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Millions of myGov users warned about $688.64 Medicare refund

Medicare and myGov users have been warned about a new email scam.

A composite image of people walking on a street in Australia inset with a copy of the myGov scam claiming a person has a Medicare refund.
myGov users have been warned to watch out for a new email scam doing the rounds. (Source: Getty/MailGuard)

If you have received an email claiming to be from myGov implying you have a Medicare reimbursement, think twice before opening it.

MailGuard has warned millions of Aussies about the new email scam with the subject line “Your Medicare Claims from MyGov”.

While the sender name shows as myGov, the actual sender comes from a compromised account at Stuttgart University in Germany, MailGuard warned.

“The email is a relatively plausible replica that's likely to catch some people unaware. It uses Australian Government branding in the header, addresses the recipient as ‘myGov User’, and then explains that: ‘Your Medicare claims and payment are now available for filing and disbursemnt [sic]’, before directing them to click on hyperlinked text that appears as though it will direct them to an Australian Tax Office claims page,” MailGuard said.


“In reality, it hides the true link, which will take the recipient to a phishing page.”

If the victim clicks the link it will take them to a phishing site, which replicates myGov’s login page but, on closer inspection, the URL is different from the official myGov page.

A copy of the scam email purporting to be from myGov claiming the victim has a Medicare rebate.
The phishing shows myGov logos to try and fool victims. (Source: MailGuard)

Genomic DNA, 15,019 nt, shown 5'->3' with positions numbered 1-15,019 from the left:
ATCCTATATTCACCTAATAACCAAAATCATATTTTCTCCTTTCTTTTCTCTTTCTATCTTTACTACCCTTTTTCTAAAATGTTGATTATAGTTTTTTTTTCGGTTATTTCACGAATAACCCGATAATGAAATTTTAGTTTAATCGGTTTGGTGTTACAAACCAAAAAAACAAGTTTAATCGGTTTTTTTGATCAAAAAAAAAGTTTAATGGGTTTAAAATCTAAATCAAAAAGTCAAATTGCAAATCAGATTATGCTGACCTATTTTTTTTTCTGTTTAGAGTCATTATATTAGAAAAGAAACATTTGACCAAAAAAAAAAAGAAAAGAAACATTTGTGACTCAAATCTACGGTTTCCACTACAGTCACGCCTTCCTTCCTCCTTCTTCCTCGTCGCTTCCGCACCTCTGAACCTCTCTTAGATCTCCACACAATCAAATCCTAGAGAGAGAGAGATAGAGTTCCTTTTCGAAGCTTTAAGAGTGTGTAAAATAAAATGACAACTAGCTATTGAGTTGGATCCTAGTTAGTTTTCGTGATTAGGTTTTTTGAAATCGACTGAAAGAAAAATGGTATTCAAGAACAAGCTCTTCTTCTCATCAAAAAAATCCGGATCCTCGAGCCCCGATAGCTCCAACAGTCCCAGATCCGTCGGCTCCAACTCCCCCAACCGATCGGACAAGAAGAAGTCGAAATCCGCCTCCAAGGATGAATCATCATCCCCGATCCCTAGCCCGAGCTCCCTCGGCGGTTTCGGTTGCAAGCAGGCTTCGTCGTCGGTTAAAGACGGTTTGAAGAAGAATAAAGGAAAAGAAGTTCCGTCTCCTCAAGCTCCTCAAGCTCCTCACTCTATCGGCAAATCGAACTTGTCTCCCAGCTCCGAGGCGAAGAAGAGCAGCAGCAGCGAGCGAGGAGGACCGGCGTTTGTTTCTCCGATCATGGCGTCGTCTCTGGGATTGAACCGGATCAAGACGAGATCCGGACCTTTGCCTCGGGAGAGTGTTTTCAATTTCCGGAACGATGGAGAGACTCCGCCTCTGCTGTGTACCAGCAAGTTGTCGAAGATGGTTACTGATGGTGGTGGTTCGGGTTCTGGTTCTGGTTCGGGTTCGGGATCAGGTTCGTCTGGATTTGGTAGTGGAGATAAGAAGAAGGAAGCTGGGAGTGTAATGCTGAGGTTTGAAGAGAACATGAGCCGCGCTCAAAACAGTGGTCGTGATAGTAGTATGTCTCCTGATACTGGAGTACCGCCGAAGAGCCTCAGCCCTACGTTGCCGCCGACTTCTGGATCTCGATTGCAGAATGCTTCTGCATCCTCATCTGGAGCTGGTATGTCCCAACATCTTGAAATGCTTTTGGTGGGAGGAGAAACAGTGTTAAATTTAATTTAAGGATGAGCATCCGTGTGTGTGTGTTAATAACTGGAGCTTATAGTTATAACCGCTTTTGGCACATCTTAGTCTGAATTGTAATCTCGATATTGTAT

The phishing page asks the victim to enter their username and password, which are then harvested by the attacker.

Next, they are told a refund of $688.64 is available and, to receive it, they must enter their credit card details, including the name on the card, card number, expiry date and CVV. In addition, the criminals ask the victim to include their first and last name, full address, phone number and date of birth.

“This information, along with the rest that has already been entered, is very valuable for a cybercriminal and will likely be used for financial fraud,” MailGuard said.

“Finally, the victim is asked to enter a payment verification code, which likely signals the cybercriminal is trying to charge their card to verify it’s valid.”

Once the criminal is done harvesting the victims details, they are redirected to the legitimate myGov website.

Services Australia said it would never send someone an email or SMS with a hyperlink and the site should only be accessed by typing the web address ( directly into the browser.

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